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Is this a Black Swan Event Or Not? – Lessons for Leaders

Many businesses feel that the current crisis may not be a black swan event and business leaders could have been better prepared for it. Here are some of the opinions shared.

“We are not dealing here with a Black Swan,” “The potential for, and impact of, a global respiratory disease pandemic … has been recognized for years… The greatest COVID-19 failure was clearly the failure to adapt in time to an emerging threat.”

“I’m calling the COVID-19 pandemic a White Swan: inevitable through global mobility and the absence of safeguards, frighteningly predictable based on extrapolations from past outbreaks … Climate change and its ensuing environmental, economic and social disasters is the next White Swan.”

“In the corporate sector, the continuing effort to brand the COVID-19 pandemic as a Black Swan is a retroactive attempt to protect unprepared boards and CEOs from responsibility so their companies won’t be sued.”

“It is only by sharing … resources globally that we can distribute the burden of fighting the next Black Swan.” The lesson for leaders, he continued, “is the reminder that we are on this small rock together.”

“We also need to give more attention to mitigation, which will be greatly helped by cooperation, resilience, innovation, pragmatism and speed. In a crisis like this, perfection is the enemy of effectiveness.”

“we can prepare to be prepared… we should stimulate the use of less debt and more equity and therefore accept a lower return or otherwise fully accept regular destruction of businesses, unemployment, etc…”

In terms of financial preparedness, there is a simple guideline, that every 10 years or so, expect a major disruption. So you need 6 months cash on hand to weather it.”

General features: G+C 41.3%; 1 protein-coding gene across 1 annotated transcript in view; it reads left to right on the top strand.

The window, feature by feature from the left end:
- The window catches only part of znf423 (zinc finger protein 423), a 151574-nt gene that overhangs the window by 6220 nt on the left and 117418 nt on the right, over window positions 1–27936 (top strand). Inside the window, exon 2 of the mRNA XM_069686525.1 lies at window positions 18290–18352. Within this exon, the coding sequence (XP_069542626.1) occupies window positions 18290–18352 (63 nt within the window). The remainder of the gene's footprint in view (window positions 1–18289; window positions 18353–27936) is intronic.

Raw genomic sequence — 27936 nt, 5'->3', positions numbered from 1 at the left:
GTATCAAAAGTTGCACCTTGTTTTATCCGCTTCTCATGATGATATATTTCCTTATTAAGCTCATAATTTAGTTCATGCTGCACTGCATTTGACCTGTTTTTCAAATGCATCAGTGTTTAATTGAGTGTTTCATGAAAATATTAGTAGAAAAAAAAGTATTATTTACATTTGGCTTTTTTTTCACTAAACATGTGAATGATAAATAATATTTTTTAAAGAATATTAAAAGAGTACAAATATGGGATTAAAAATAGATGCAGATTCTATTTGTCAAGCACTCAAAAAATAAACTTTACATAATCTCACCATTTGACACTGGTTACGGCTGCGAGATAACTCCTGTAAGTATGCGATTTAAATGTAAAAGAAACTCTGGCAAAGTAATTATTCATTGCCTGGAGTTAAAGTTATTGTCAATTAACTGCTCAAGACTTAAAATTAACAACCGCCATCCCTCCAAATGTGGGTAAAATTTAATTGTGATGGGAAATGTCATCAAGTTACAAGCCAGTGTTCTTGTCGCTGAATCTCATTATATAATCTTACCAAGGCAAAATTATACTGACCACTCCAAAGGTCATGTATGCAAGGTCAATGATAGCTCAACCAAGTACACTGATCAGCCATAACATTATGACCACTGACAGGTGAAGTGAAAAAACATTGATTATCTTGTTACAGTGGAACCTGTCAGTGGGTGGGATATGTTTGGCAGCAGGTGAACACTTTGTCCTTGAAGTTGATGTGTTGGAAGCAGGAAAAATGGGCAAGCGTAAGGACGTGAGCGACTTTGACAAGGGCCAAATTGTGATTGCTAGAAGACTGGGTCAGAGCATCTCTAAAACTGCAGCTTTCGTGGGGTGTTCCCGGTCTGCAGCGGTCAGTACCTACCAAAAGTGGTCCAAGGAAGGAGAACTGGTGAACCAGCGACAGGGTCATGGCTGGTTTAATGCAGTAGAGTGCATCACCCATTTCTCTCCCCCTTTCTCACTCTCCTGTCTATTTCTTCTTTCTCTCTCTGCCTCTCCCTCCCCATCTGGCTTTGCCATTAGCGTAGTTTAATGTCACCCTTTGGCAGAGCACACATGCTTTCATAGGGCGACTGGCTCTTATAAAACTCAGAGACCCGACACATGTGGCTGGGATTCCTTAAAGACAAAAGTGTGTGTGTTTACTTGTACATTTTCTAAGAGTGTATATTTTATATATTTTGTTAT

“Operational contingency plans are unlikely to be helpful. But financial contingency arrangements can be made and worked into the fabric of normal, ongoing organization financial management… (it) buys time to figure out what is happening and what it means to the organization.”

“Perhaps corporate thinking going forward will shift to emphasize resiliency versus cost optimality… Diversifying geographically, including some home grown production capacity will ensure a much more resilient operation.”

Leaders in this crisis will have learned that it paid to be calm in bearing, decisive and timely, and selfless, avoiding “making yourself comfortable at the expense of others.”

“The leaders and organizations that do the right things by their employees will rise to the top.”

According to Nassim Nicholas Taleb's definition of a "black swan":

1. The event is a surprise (to the observer).

2. The event has a major effect.

3. After the first recorded instance of the event, it is rationalized by hindsight, as if it could have been expected; that is, the relevant data were available but unaccounted for in risk mitigation programs. The same is true for the personal perception by individuals.

Is it the third point of the definition that some businesses are expressing as lessons to leaders?

True advocates of Black Swan thinking may scoff at the very premise that there may be lessons for leaders in this one. It leads to a syndrome of always preparing for the last Black Swan, a somewhat chimerical chase in search of the non-existent.

Instead, should more time be devoted to thinking about modes of recovery that might support responses to a number of potential Black Swans?

For example, almost every Black Swan will have some kind of extreme effect on demand for nearly all goods and services.

In the face of the unknowable, are there basic contingency plans that can be kept fresh for generic, not specific, demands on various functions of the organization

What are your views and opinion?

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